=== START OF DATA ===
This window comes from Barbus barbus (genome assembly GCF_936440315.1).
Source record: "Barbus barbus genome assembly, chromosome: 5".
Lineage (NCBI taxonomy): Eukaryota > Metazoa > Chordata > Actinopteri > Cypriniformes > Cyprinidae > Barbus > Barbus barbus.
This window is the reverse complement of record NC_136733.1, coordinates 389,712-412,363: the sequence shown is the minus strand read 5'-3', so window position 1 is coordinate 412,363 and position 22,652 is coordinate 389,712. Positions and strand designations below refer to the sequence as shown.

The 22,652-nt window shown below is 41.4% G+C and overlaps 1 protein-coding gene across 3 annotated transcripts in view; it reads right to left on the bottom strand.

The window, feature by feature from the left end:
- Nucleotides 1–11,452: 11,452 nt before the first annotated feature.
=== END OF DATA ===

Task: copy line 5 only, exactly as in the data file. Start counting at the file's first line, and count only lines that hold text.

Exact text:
The 22,652-nt window shown below is 41.4% G+C and overlaps 1 protein-coding gene across 3 annotated transcripts in view; it reads right to left on the bottom strand.